The authorities in this rural town in eastern Oklahoma are trying to identify the remains of two teens who went missing just hours before being found.
Eddy Rice, the Okmulgee County sheriff, said that confirmation was pending. However, two bodies were thought to be Ivy Webster (14), and Brittany Brewer (16).
Rice announced late on Monday that “we are no longer searching.”
Webster and Brewer had their last contact with their families on Sunday. According to an Amber Alert, McFadden was traveling with Webster and Brewer. There was no information about the cause of death or other details.
Identities of four of the deceased were not immediately available, but the local school district said it was mourning the loss of “several” students.
The bodies of the victims were found during a search in Henryetta, a town with approximately 6,000 people located 90 miles east of Oklahoma City.
Rice stated that his team was following up on leads to determine what caused the deaths. Ashleigh said Ivy was supposed to be returning home at 5 pm Sunday, after visiting Brittany in McAlester. She later posted that they were with McFadden. McAlester is located about 40 miles south of Henryetta.
KJRH.com in Tulsa reported that McFadden’s wife, stepdaughter, and two of their brothers were also missing.
Rice said: “It’s a sad day once again for Okmulgee County.” “Please pray for the families. ”
Henryetta Public Schools sent a message to students and parents “grieving for the tragedy of losing multiple students.” Tuesday was declared an “extremely difficult” day for students, allowing them to receive grief counseling and have the support of their friends and faculty.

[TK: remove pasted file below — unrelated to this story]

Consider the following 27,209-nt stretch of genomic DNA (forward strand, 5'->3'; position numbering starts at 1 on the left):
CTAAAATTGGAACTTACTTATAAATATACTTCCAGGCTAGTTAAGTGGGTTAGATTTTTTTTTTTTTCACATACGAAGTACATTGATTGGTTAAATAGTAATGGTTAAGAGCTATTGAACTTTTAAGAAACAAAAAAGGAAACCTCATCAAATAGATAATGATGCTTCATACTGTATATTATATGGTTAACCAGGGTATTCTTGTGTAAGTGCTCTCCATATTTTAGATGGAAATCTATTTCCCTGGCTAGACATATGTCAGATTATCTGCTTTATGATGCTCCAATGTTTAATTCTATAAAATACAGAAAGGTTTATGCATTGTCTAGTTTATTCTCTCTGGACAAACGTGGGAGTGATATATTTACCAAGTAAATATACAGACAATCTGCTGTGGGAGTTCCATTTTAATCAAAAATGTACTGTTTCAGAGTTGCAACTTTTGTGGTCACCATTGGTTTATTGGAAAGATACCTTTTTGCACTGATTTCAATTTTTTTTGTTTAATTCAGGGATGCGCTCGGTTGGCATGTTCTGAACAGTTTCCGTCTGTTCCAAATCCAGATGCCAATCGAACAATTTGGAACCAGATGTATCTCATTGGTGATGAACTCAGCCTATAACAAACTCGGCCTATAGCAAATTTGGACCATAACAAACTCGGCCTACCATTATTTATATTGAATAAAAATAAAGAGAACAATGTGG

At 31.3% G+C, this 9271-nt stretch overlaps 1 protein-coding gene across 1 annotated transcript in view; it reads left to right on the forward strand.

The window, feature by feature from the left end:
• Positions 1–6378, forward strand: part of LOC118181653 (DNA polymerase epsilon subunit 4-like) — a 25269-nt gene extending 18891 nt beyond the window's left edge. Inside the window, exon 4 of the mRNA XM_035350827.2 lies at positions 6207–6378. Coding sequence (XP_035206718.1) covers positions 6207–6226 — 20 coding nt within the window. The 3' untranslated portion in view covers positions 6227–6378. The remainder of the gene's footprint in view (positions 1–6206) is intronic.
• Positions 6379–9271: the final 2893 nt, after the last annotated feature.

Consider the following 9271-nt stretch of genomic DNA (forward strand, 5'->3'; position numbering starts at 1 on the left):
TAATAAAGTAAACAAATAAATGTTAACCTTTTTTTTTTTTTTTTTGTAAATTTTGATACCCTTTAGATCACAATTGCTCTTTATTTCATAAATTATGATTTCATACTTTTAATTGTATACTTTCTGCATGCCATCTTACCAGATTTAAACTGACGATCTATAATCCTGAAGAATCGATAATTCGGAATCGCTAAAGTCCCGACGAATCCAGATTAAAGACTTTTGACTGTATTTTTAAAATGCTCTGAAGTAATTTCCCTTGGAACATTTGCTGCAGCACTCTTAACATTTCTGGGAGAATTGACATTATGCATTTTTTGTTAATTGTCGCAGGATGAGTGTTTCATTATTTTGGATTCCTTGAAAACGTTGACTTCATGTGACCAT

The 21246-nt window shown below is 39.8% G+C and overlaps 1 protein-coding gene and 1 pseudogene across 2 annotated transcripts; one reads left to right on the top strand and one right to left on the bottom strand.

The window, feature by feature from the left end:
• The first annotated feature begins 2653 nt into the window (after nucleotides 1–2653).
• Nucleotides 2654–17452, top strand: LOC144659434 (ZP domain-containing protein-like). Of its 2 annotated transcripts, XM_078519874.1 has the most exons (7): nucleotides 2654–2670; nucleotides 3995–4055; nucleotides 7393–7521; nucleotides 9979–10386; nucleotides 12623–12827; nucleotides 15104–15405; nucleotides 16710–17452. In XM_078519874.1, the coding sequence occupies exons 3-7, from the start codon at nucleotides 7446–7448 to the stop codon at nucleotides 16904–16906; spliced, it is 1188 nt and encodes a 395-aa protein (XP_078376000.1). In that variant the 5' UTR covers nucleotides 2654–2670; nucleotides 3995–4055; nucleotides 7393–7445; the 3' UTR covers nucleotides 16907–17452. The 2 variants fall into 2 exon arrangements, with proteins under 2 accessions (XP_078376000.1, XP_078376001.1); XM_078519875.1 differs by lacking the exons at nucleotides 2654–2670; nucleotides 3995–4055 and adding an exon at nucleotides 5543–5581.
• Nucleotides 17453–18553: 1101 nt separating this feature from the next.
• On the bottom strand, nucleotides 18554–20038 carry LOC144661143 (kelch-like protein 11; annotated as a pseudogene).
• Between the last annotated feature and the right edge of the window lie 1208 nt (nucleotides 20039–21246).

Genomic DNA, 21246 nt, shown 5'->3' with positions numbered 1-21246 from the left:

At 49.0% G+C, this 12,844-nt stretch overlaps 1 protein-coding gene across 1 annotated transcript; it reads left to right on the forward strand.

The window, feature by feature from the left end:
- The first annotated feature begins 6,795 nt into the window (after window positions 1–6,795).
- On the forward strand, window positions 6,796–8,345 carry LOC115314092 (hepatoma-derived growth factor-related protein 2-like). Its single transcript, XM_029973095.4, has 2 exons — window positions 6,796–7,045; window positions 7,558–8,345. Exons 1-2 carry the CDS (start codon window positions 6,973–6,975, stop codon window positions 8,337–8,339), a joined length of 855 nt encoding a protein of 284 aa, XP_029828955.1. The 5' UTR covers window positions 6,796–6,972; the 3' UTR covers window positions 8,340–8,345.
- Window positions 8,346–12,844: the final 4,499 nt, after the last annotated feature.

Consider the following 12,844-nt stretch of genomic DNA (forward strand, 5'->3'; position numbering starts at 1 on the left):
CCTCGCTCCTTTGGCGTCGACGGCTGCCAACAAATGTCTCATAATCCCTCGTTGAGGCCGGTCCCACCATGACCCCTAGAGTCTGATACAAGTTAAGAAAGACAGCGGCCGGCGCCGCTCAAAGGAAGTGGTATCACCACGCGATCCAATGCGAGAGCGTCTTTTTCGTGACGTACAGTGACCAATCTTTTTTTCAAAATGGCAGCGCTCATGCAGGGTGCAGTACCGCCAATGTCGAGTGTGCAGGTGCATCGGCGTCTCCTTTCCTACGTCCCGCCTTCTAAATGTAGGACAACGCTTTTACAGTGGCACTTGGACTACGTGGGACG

In the statement, it was stated that: “We will have mental health professionals and clergy members present. However, we understand if you prefer to keep your child home.” “Please continue to keep these children’s families in your thoughts and prayers.
Nathan Brewer told hundreds of people attending a Monday evening vigil: “It’s a parent’s nightmare, and I am living it.”
His daughter was going to compete in a beauty pageant during the month of July.
He replied, “I am just lost.” “I would never have imagined in my wildest dreams that I’d be burying her. ”
According to prison records of the Oklahoma Department of Corrections (ODC), McFadden was convicted of first-degree crimes 20 years ago and released in October 2020. Oklahoma classifies first-degree sexual abuse as an “85% offense,” which means offenders must serve at least 85 percent of their sentence before they can be eligible for parole.
Records show McFadden was due Monday in Muskogee County District Court for a jury trial on one count of soliciting sexual conduct with a minor by use of technology and one count of possession of child pornography. McFadden failed to appear in court, and a bench warrant was issued for his arrest.